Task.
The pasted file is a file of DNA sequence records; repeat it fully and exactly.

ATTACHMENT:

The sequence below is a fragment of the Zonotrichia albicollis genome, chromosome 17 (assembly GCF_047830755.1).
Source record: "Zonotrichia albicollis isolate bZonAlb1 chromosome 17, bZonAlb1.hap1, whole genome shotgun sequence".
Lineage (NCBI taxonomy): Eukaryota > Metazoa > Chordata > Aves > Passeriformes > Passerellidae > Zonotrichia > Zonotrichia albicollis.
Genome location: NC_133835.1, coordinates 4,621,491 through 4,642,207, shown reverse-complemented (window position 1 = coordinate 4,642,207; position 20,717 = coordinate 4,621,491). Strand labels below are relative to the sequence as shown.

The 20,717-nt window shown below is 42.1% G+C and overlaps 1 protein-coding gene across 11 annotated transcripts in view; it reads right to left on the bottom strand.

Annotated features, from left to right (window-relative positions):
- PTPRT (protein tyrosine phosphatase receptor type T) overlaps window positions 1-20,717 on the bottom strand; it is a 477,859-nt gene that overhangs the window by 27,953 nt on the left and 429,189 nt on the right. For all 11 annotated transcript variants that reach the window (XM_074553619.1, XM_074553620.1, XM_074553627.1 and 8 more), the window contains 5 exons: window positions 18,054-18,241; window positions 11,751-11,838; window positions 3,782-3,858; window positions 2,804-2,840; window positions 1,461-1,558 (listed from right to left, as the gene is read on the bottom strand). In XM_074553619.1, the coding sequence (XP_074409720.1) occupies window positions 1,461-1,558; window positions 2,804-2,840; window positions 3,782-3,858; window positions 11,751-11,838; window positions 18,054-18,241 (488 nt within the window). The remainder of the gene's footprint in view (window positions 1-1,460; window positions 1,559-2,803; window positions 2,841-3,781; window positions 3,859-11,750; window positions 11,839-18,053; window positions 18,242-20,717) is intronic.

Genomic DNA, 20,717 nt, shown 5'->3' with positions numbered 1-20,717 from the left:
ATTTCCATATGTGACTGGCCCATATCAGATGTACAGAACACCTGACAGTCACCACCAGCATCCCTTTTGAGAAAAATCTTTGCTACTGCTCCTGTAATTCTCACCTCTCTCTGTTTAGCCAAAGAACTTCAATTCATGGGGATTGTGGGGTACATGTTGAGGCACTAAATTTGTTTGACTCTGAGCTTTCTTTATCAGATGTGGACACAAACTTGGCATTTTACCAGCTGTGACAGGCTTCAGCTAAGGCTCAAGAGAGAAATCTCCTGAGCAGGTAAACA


The sequence below is a fragment of the Zonotrichia albicollis genome, chromosome 17 (assembly GCF_047830755.1).
Source record: "Zonotrichia albicollis isolate bZonAlb1 chromosome 17, bZonAlb1.hap1, whole genome shotgun sequence".
Lineage (NCBI taxonomy): Eukaryota > Metazoa > Chordata > Aves > Passeriformes > Passerellidae > Zonotrichia > Zonotrichia albicollis.
Genome location: NC_133835.1, coordinates 4,621,491 through 4,642,207, shown reverse-complemented (window position 1 = coordinate 4,642,207; position 20,717 = coordinate 4,621,491). Strand labels below are relative to the sequence as shown.

The 20,717-nt window shown below is 42.1% G+C and overlaps 1 protein-coding gene across 11 annotated transcripts in view; it reads right to left on the bottom strand.

Annotated features, from left to right (window-relative positions):
- PTPRT (protein tyrosine phosphatase receptor type T) overlaps window positions 1-20,717 on the bottom strand; it is a 477,859-nt gene that overhangs the window by 27,953 nt on the left and 429,189 nt on the right. For all 11 annotated transcript variants that reach the window (XM_074553619.1, XM_074553620.1, XM_074553627.1 and 8 more), the window contains 5 exons: window positions 18,054-18,241; window positions 11,751-11,838; window positions 3,782-3,858; window positions 2,804-2,840; window positions 1,461-1,558 (listed from right to left, as the gene is read on the bottom strand). In XM_074553619.1, the coding sequence (XP_074409720.1) occupies window positions 1,461-1,558; window positions 2,804-2,840; window positions 3,782-3,858; window positions 11,751-11,838; window positions 18,054-18,241 (488 nt within the window). The remainder of the gene's footprint in view (window positions 1-1,460; window positions 1,559-2,803; window positions 2,841-3,781; window positions 3,859-11,750; window positions 11,839-18,053; window positions 18,242-20,717) is intronic.

Genomic DNA, 20,717 nt, shown 5'->3' with positions numbered 1-20,717 from the left:
ATTTCCATATGTGACTGGCCCATATCAGATGTACAGAACACCTGACAGTCACCACCAGCATCCCTTTTGAGAAAAATCTTTGCTACTGCTCCTGTAATTCTCACCTCTCTCTGTTTAGCCAAAGAACTTCAATTCATGGGGATTGTGGGGTACATGTTGAGGCACTAAATTTGTTTGACTCTGAGCTTTCTTTATCAGATGTGGACACAAACTTGGCATTTTACCAGCTGTGACAGGCTTCAGCTAAGGCTCAAGAGAGAAATCTCCTGAGCAGGTAAACA